In March 2011, the Institute for Higher Education Policy (IHEP) published a report entitled Delinquency, The Untold Story of Student Loan Borrowing. It was the result of a five-year study that looked at “more than 8.7 million borrowers with nearly 27.5 million loans who entered repayment between October 1, 2004 and September 30, 2009.” Among other findings, the authors determined that 41% of borrowers faced the negative consequences of delinquency or default.
Usually, it’s the default rate in particular that grabs headlines. But the less-serious delinquencies can also wreck a person’s credit. This study found that for for every student who defaults (by missing several payments) there are at least two others who were delinquent but somehow avoided default.
A March 2012 report released by the Federal Reserve Bank of New York showed that 27% of student loan borrowers are behind in their payments. The bottom line is that both of these things, delinquency and default, can do serious harm to a person’s credit score.
How Debt Can Derail a Mortgage Loan
Debt can hurt you in several ways when trying to obtain a mortgage loan. It doesn’t matter if the debt comes from student loans, credit cards or auto financing. As far as mortgage lenders are concerned, it’s all debt. And too much of it can tip the scales against you.
1. Debt-to-Income Ratio (DTI)
In the wake of the housing crisis, mortgage lenders are paying a more attention to debt-to-income (DTI) ratios. As the name suggests, this ratio compares the amount of money a person earns, and the amount they spend each month to cover their debts. There are two types of DTI ratios. The front-end ratio only includes housing costs, which would be the future mortgage payment in this case. The back-end ratio combines housing debt will all other recurring debts. Mortgage lenders are most concerned with the back-end debt ratio, understandably. The image below shows how to calculate back-end DTI ratio with a student loan in the mix.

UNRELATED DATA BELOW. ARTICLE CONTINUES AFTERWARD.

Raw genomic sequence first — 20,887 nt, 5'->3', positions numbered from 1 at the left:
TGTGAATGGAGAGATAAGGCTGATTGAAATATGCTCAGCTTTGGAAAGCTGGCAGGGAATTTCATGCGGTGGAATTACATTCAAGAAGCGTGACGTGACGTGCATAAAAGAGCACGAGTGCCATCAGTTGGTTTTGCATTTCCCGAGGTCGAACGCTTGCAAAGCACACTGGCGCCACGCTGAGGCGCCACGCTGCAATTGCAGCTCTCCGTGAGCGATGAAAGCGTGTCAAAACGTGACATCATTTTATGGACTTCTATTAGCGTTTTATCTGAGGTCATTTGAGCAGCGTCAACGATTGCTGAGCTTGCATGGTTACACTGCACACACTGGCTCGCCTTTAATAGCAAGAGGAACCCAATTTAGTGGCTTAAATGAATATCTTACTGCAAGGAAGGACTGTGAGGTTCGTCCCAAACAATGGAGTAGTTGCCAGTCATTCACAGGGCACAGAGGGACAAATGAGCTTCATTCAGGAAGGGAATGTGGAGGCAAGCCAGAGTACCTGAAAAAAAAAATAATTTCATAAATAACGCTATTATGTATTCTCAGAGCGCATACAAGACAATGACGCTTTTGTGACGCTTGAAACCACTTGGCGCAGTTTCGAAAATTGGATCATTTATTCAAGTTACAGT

DTI requirements vary from one lender to the next. They may become more standardized in the near future with the finalization of the qualified residential mortgage (QRM), a set of mortgage requirements born from the Dodd-Frank Act. Currently, most mortgage lenders prefer to see a back-end DTI ratio of 36% or lower. This is one area where student loan debt can become an issue for would-be borrowers. It can tip the scales too far in the wrong direction.